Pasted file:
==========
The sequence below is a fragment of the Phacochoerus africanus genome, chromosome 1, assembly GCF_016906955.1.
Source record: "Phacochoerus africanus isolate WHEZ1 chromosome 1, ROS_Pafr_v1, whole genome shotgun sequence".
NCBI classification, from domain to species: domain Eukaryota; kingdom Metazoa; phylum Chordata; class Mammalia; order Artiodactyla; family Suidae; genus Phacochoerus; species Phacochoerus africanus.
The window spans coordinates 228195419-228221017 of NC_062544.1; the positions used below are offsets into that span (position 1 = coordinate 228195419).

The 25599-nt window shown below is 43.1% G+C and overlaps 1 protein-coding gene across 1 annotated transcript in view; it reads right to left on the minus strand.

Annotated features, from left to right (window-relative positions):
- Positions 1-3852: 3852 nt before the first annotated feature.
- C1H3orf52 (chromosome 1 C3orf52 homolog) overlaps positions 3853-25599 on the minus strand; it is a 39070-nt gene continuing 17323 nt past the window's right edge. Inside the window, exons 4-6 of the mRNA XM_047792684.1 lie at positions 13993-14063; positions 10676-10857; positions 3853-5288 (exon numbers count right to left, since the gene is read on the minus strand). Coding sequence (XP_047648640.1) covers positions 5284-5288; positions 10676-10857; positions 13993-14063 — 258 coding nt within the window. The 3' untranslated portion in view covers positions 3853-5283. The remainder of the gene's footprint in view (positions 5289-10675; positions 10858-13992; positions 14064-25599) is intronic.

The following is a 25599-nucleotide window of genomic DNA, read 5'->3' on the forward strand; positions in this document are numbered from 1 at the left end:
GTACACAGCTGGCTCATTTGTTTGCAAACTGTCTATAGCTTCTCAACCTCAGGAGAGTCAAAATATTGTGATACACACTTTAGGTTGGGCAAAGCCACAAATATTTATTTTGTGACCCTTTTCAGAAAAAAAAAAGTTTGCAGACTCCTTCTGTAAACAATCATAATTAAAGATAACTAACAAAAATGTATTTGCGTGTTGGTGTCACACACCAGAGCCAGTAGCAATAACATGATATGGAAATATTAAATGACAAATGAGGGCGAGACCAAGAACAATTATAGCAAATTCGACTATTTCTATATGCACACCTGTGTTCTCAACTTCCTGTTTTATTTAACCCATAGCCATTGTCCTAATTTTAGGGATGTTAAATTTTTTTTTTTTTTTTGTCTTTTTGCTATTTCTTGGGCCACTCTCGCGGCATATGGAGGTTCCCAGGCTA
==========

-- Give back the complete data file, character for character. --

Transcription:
The sequence below is a fragment of the Phacochoerus africanus genome, chromosome 1, assembly GCF_016906955.1.
Source record: "Phacochoerus africanus isolate WHEZ1 chromosome 1, ROS_Pafr_v1, whole genome shotgun sequence".
NCBI classification, from domain to species: domain Eukaryota; kingdom Metazoa; phylum Chordata; class Mammalia; order Artiodactyla; family Suidae; genus Phacochoerus; species Phacochoerus africanus.
The window spans coordinates 228195419-228221017 of NC_062544.1; the positions used below are offsets into that span (position 1 = coordinate 228195419).

The 25599-nt window shown below is 43.1% G+C and overlaps 1 protein-coding gene across 1 annotated transcript in view; it reads right to left on the minus strand.

Annotated features, from left to right (window-relative positions):
- Positions 1-3852: 3852 nt before the first annotated feature.
- C1H3orf52 (chromosome 1 C3orf52 homolog) overlaps positions 3853-25599 on the minus strand; it is a 39070-nt gene continuing 17323 nt past the window's right edge. Inside the window, exons 4-6 of the mRNA XM_047792684.1 lie at positions 13993-14063; positions 10676-10857; positions 3853-5288 (exon numbers count right to left, since the gene is read on the minus strand). Coding sequence (XP_047648640.1) covers positions 5284-5288; positions 10676-10857; positions 13993-14063 — 258 coding nt within the window. The 3' untranslated portion in view covers positions 3853-5283. The remainder of the gene's footprint in view (positions 5289-10675; positions 10858-13992; positions 14064-25599) is intronic.

The following is a 25599-nucleotide window of genomic DNA, read 5'->3' on the forward strand; positions in this document are numbered from 1 at the left end:
GTACACAGCTGGCTCATTTGTTTGCAAACTGTCTATAGCTTCTCAACCTCAGGAGAGTCAAAATATTGTGATACACACTTTAGGTTGGGCAAAGCCACAAATATTTATTTTGTGACCCTTTTCAGAAAAAAAAAAGTTTGCAGACTCCTTCTGTAAACAATCATAATTAAAGATAACTAACAAAAATGTATTTGCGTGTTGGTGTCACACACCAGAGCCAGTAGCAATAACATGATATGGAAATATTAAATGACAAATGAGGGCGAGACCAAGAACAATTATAGCAAATTCGACTATTTCTATATGCACACCTGTGTTCTCAACTTCCTGTTTTATTTAACCCATAGCCATTGTCCTAATTTTAGGGATGTTAAATTTTTTTTTTTTTTTTGTCTTTTTGCTATTTCTTGGGCCACTCTCGCGGCATATGGAGGTTCCCAGGCTA